As for why the government isn’t enforcing this, and why it’s being so tight-lipped? It’s uncertain. The only thing that’s clear is that by failing to adequately push compliance onto real estate agencies, it’s opening them up to litigation.
3. There’s Rampant Corruption and the Law Practically Encourages It
I’ve saved the most controversial topic for last. In a recent report by legal watchdog Transparency International, it was revealed that the U.S., along with Canada, the U.K., and Australia are four countries with a number of major loopholes in their real estate laws. And those loopholes can be easily abused by unsavory individuals.
“None of the four jurisdictions are meeting international monitoring obligations for anti-money laundering, while only the UK requires professionals including real estate agents and lawyers identify the beneficial owners of real estate as part of due diligence procedures,” reads an article by Mortgage Professional America. “That means that trusts and other legal entities can purchase real estate without an actual person being identified.”
That’s only the tip of the iceberg. Real estate professionals are overreliant on banks to perform proper money laundering checks and balances, while compliance and enforcement of laws to prevent corrupt deals are incredibly weak. Lastly, there exists no “fit and proper” test for real estate professionals; it’s a career which anyone could feasibly enter and claim to do.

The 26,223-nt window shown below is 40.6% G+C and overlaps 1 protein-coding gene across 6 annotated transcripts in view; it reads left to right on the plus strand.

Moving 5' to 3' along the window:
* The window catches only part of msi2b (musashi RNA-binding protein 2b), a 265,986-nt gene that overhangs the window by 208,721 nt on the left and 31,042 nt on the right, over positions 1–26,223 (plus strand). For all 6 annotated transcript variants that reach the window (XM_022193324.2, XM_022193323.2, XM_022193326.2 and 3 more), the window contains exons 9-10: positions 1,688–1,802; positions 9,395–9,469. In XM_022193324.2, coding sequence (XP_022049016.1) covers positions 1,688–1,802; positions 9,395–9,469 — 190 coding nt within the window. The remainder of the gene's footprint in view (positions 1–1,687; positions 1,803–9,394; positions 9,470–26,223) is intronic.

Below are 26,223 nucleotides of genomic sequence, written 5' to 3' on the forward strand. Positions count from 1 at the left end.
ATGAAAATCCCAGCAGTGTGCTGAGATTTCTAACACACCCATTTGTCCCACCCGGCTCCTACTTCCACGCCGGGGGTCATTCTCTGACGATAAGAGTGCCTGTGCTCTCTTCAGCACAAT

Fighting the Law
So, now that we know the issues we face, what exactly can we do about them?
First, real estate professionals need to work together and make a major push to establish better checks, balances, and tests within their industry. They must accept the need for higher standards and make an active effort to get those standards enacted. If they work together, they might just catch the ear of someone who can actually work out a reform.
Unfortunately, in order for there to be reform in the real estate industry—lasting, meaningful reform that standardizes real estate laws and fixes the multiple loopholes in the law—law makers and regulatory bodies have to participate in the process. And where varying state laws are concerned, it might be something that’s out of our control. The federal government does not, as a general rule, meddle with state law.
Still, it can’t hurt to make an effort. Even if we don’t manage to standardize the law, we could at the very least promote meaningful changes that improve regulation, increase standards, and eliminate abuse. Until we do, however, we’ll just need to remain cognizant of the issues that exist, and figure out how to manage them within our own agencies.
Ryan B. Bormaster is the managing attorney at Bormaster Law. The law firm practices in a number of areas including real estate, catastrophic injury, and criminal defense. They are trial lawyers who will work hard to try to solve your problem out of the Courtroom but who will proudly stand by your side in the Courtroom if justice so requires.